Vivo V20 review: Smooth operator
In a world where tacking on larger batteries for increased longevity is the new normal, the idea of a sleek, slim phone seems to have a backseat for most phone brands. Vivo begs to differ, with the V20 and its sub-7.5mm thickness, but has the focus on design led to compromises elsewhere? I took it through its paces to find out.
It catches the eye from the moment you open the box, thanks to that rather unique Sunset Melody gradient finish on the rear panel, a rather pretty mix of the hues of sunset that dance on the panel depending on how the light hits it. The matte finish glass panel keeps the phone looking clean, while the plastic mid-frame keeps things light at about 170g. Coupled with the petite edge that makes the V20 the slimmest phone around, the phone feels easy to grip in the hand despite its 6.44-inch, tall 20:9 aspect ratio display. While one appreciates the inclusion of the 3.5mm headphone jack (despite the thin chassis), the dewdrop notch feels like a step back in time, especially if you consider that Vivo phones from earlier this year had hole-punch displays. You’re also looking at a bog-standard 60Hz panel, and Vivo skips the 90Hz high-refresh rate bandwagon that many others have boarded, which is a bit of a miss. The display redeems itself by packing in a crisp AMOLED panel, and the rich colors, deep blacks and high contrast ratio make content consumption and gaming a treat on the phone. The display is sufficiently bright for outdoor use.
Under the hood, the Vivo V20 uses a Qualcomm Snapdragon 720G coupled with 8GB of memory. It’s clear by the choice of chip that the V20 isn’t meant to be a powerhouse – you’re better off with the more well-rounded offerings like the Realme X3 SuperZoom or the OnePlus Nord if pure performance is a priority – but everyday tasks will not an issue for the V20, just as long as you don’t tax the graphics performance unreasonably. Gaming performance on Call of Duty Mobile defaulted to Medium graphics and bumping up the graphics on Asphalt 9 led to the phone running a tad warm. In terms of storage options, you can pick between a 128GB and a 256GB variant, with further expansion to a further 256GB via microSD. There’s a capable in-display fingerprint reader with an optical sensor, which takes care of authentication duties.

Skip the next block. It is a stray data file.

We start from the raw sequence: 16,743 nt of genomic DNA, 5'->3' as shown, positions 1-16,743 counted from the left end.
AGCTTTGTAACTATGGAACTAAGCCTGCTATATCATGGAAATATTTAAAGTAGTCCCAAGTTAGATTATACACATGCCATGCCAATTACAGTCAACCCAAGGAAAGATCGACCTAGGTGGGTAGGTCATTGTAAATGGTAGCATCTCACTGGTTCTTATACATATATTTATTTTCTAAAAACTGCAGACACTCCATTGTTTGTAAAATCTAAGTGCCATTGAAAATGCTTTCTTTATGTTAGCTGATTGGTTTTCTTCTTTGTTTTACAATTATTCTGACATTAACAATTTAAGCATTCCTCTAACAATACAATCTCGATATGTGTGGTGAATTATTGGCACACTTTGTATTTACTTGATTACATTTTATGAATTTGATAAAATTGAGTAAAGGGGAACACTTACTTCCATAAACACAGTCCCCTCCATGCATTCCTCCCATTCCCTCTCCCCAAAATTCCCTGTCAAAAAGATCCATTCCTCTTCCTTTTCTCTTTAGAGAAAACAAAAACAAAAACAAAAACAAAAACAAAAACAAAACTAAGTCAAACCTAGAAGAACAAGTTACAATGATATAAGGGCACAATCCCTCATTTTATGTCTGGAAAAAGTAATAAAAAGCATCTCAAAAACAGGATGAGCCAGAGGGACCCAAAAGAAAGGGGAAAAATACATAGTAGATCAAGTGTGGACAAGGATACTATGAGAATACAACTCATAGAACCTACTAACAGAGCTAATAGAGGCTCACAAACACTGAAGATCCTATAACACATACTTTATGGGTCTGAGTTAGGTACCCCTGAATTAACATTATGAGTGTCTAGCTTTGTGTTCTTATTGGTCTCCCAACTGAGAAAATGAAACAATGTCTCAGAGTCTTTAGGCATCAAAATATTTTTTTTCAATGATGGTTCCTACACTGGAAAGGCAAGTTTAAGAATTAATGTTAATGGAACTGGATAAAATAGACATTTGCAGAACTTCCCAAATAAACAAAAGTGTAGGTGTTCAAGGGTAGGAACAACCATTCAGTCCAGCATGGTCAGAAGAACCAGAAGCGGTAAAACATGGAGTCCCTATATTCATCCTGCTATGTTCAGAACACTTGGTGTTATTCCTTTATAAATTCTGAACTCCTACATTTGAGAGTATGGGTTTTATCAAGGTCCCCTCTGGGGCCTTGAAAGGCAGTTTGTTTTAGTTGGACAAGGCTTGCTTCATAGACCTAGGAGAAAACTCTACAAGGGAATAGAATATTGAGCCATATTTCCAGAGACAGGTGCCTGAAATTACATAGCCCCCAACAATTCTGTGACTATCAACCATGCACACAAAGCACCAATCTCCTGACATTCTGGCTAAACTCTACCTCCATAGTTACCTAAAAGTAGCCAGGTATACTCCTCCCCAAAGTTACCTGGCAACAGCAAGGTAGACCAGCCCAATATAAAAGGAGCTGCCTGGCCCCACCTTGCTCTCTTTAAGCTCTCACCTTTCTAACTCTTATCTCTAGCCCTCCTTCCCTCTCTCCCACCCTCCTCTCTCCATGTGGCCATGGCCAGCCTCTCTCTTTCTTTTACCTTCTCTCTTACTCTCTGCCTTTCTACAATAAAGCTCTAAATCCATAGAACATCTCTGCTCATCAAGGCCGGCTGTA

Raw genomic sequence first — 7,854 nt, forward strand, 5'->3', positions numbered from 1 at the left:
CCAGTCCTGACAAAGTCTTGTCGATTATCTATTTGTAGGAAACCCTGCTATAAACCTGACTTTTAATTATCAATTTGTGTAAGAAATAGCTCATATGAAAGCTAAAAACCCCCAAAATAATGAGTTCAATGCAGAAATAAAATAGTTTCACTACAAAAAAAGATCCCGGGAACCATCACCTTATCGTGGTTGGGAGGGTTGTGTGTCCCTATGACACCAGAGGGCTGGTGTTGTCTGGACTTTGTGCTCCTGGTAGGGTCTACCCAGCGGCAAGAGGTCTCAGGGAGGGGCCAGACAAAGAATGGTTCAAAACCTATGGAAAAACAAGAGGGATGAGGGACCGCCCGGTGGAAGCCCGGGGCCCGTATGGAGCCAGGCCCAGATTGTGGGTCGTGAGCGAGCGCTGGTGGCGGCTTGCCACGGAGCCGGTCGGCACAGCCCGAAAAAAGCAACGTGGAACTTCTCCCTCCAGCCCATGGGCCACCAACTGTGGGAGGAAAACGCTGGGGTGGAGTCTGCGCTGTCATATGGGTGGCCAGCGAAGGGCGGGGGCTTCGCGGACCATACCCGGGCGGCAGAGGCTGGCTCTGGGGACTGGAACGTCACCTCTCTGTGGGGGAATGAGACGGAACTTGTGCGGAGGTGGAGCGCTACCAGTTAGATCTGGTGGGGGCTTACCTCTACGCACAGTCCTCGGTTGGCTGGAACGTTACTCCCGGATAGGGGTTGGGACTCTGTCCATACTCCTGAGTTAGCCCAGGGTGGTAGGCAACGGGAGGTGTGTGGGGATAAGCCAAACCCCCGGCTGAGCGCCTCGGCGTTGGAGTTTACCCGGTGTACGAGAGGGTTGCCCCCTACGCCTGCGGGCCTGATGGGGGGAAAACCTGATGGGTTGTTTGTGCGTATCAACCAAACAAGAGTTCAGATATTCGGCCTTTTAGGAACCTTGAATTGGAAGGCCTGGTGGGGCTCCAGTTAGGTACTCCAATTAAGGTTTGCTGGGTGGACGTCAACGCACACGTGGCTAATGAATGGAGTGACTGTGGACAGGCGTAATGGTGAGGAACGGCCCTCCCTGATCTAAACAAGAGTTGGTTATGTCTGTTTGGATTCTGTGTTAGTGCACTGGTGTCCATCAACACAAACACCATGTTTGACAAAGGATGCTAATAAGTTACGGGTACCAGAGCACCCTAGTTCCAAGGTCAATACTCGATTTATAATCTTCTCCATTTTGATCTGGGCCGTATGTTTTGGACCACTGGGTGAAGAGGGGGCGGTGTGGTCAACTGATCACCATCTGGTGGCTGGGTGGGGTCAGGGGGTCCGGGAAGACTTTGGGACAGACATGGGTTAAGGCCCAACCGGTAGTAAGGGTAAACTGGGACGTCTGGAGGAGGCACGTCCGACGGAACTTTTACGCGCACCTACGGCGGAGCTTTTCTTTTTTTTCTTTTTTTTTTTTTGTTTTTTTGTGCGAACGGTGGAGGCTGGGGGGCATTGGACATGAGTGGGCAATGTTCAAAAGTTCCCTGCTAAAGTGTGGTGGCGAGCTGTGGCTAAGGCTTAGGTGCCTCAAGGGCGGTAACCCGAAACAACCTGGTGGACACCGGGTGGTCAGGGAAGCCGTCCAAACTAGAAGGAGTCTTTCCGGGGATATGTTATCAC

Vivo has used a triple camera on the rear panel – a 64MP primary, an 8MP wide/macro and a 2MP mono camera, but the star of the show is clearly their 44MP selfie shooter. Photos shot in well-lit conditions turn out well, with accurate colors and good details on the primary camera (the wide-angle lacked in detail but macros turned out fine). Low-light performance was actually rather good, with a noticeable bump up in detail on using Night Mode. The selfie camera with its “Eye Autofocus” feature would ensure that your eyes were in sharp focus when taking selfies, which is great if the subject was all that mattered. If you wanted to get the background into the scene, you’ll want to turn the feature off and let the camera expose the shot for the whole scene. Decent video footage in 4K off both the rear and front shooters.
Interestingly, Vivo got the memo that most phones have continued to miss till today…and loaded the latest Android 11 onto the V20. Vivo’s custom FunTouch OS 11 runs on top, and the brand has cleaned up its act and toned down the heavy iOS-inspirations of yore to give the user interface and menus a fresh, lighter-feeling coat of paint. Almost has a stock Android feel to it, but with a bunch of useful features tacked on. Some bloatware too, in terms of pre-installed apps, but Vivo’s shown restraint there as well. The 4000mAh battery lasts a day of moderate use (about 5 hours of screen-on-time), but not more, and there’s 33W FlashCharge to give you 50 percent charge in under 30 minutes.
This is, without a shadow of a doubt, a stunning phone to hold and use, and if your use cases revolve around casual use with some photos and everyday WhatsApp and casual games, you won’t find the V20 lacking. If battery or performance matter more, consider the OnePlus Nord, the Realme X3 SuperZoom or the Samsung Galaxy M51.
Pros: Sleek design, updated software, good selfie camera and night shots, striking display
Cons: Mediocre performance for the price, skips a high refresh rate screen
Price: Rs. 24,990 (128GB), Rs. 27,990 (256GB)
Tushar Kanwar is a tech columnist and commentator, and tweets @2shar